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last updated:10/11/2016 @ 5:08 pm
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What occupational physicians do

In the profiles listed below, a number of occupational physicians say how it is for them and why they find occupational medicine a fulfilling career:

Dr Olivia Carlton, Chief Medical Adviser, Transport for London
‘My job includes influencing the development of company policies which have a health impact.’

 

Dr Simon Clift, Medical Officer, National Air Traffic Service (NATS)
‘My work is challenging and varied, requiring judgement and decision-making in settings unfamiliar to most doctors.’


Dr Philip McIlroy
, Consultant, major independent provider of occupational health services
‘Having made the move from general practice to occupational medicine I completed my specialist training in a training post in industry with a large engineering company in the Midlands.’


Dr Naomi Brecker
, Specialist Registrar in Occupational Medicine
‘My hours are family-friendly, with no on-call or weekend work, and this fits well with being a working mum.’
Dr Brecker is now a Consultant in Occupational Medicine and moved into a post as Clinical Director at Barts and the London NHS Trust.

Dr Ioana Kennedy
, Consultant Occupational Physician, NHS
‘I had my first contact with occupational medicine as a medical student in the 1980s, during my last year of medical training in Cluj Napoca, Romania.’

Dr Imran Ghafur
, Lead Consultant Occupational Physician at Salus Occupational Health & Safety, NHS Lanarkshire
‘My career allows me to retain and use my clinical and communication skills, whilst developing new competences in areas such as management, toxicology, health and safety legislation, and employment law/ethics.’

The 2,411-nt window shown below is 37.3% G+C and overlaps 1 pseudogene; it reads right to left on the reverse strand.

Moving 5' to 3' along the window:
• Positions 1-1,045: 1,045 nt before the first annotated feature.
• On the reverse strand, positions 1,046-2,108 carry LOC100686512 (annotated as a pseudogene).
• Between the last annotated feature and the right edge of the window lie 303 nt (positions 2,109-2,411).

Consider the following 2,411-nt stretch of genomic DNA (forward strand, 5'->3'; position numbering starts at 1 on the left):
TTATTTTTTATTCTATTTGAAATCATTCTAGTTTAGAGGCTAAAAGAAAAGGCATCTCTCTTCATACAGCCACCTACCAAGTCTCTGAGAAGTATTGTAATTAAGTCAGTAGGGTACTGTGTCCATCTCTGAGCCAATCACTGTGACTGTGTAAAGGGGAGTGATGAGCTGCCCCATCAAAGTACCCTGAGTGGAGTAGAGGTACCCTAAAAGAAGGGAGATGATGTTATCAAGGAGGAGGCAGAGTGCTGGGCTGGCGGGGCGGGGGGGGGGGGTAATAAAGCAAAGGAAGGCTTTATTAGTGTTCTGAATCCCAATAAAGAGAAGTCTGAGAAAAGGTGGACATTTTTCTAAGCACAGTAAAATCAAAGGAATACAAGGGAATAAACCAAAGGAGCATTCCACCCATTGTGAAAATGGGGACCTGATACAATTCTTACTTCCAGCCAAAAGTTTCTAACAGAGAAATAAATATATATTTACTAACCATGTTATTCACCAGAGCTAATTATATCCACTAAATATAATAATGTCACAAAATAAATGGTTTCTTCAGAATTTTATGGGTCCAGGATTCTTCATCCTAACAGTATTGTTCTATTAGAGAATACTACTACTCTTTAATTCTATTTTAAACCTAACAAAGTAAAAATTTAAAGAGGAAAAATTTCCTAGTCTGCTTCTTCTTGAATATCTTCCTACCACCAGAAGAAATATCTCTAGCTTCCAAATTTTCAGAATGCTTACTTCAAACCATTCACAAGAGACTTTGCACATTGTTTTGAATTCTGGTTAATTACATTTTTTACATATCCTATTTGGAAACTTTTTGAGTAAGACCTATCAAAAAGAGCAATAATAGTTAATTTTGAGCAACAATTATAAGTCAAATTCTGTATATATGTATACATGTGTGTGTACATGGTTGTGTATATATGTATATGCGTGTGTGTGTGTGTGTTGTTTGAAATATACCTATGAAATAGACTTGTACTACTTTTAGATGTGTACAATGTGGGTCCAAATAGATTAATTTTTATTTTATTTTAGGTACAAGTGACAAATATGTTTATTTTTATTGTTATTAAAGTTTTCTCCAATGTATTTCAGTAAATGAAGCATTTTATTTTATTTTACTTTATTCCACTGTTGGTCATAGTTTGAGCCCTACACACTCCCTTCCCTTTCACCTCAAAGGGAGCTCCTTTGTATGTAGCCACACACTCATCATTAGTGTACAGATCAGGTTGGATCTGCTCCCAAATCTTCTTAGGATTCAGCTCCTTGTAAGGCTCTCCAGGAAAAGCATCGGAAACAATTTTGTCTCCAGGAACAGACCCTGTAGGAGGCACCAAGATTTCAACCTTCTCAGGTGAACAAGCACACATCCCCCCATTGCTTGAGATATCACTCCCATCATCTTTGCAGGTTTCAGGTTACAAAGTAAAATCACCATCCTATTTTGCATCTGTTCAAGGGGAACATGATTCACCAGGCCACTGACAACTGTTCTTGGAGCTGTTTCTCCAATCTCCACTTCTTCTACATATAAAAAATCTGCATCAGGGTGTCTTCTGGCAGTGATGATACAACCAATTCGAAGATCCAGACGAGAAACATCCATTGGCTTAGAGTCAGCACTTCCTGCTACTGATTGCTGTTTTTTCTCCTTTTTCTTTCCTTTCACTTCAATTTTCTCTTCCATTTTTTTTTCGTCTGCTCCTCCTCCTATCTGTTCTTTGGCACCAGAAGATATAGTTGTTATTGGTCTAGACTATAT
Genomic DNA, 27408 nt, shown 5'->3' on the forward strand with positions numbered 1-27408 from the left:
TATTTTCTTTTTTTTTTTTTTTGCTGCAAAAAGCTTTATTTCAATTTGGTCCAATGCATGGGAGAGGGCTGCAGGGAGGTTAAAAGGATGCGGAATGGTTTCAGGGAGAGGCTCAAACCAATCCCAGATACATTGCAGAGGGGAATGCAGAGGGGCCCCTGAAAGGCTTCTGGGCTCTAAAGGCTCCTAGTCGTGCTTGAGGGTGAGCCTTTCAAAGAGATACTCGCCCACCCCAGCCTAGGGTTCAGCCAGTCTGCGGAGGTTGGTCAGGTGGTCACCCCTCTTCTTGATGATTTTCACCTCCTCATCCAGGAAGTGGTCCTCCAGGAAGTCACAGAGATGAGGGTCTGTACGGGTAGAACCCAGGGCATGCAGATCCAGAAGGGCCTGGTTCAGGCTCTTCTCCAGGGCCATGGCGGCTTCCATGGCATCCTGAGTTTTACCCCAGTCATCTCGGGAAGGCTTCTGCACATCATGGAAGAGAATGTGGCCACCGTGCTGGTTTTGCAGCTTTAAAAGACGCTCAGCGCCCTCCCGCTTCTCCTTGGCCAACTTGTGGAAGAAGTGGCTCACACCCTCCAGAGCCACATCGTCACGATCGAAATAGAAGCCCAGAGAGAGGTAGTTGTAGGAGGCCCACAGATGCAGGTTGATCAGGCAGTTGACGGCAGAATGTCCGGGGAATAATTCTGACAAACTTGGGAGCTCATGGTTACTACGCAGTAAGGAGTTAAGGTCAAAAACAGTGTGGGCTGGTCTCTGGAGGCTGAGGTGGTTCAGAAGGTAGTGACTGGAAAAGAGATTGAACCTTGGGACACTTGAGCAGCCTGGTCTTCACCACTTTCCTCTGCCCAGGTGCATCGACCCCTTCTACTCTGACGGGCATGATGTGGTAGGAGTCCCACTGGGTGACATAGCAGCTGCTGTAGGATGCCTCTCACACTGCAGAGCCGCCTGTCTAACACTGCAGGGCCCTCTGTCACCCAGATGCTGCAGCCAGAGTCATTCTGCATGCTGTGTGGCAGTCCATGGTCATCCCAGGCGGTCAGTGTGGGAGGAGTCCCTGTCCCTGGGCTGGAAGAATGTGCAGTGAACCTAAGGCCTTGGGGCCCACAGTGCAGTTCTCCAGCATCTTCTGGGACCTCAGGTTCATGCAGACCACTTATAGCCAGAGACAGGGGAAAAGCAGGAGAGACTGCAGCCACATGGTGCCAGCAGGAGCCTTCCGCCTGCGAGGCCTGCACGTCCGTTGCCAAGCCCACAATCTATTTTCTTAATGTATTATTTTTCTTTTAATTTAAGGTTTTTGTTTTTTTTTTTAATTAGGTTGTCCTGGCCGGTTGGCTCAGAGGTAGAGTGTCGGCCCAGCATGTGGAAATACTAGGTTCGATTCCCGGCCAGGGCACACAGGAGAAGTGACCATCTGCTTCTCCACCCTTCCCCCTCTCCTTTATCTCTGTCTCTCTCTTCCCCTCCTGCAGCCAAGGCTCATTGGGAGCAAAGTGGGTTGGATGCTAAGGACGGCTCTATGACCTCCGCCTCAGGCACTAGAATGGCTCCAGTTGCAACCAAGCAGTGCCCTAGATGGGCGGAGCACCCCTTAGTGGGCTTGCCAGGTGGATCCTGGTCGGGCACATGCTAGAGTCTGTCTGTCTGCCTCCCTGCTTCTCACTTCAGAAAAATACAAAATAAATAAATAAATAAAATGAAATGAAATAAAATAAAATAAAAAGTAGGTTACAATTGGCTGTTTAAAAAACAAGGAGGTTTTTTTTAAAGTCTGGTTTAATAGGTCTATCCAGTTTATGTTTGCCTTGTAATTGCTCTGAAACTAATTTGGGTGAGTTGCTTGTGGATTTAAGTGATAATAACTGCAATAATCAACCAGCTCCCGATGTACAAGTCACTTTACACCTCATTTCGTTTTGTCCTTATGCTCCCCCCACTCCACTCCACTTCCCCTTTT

Professor David Coggon
, Professor of Occupational and Environmental Medicine, University of Southampton
‘My work has taken me to most parts of the world – to meet with research collaborators, participate in scientific conferences and workshops, and teach on courses.’

Dr Richard Caddis
, Occupational Physician, British Airways Health Services
‘Working for a variety of blue chip clients and in different industries was not only invaluable experience for training, but is one of the most enjoyable and unique aspects of the specialty of occupational medicine.’

Dr Clare Piper
, Specialty Registrar
‘Life as a trainee in occupational health is very varied, and depends in part on the organisation that you work for – for example, in industry or in the NHS.’

Dr Piper is now a Consultant in Occupational Medicine.

There is more information for medical undergraduates at: Resources for Medical Schools & Medical Students and information on specialty training at: Specialty Training.

 

To be put in touch with an experienced occupational physician to talk over occupational medicine as a career email the Faculty.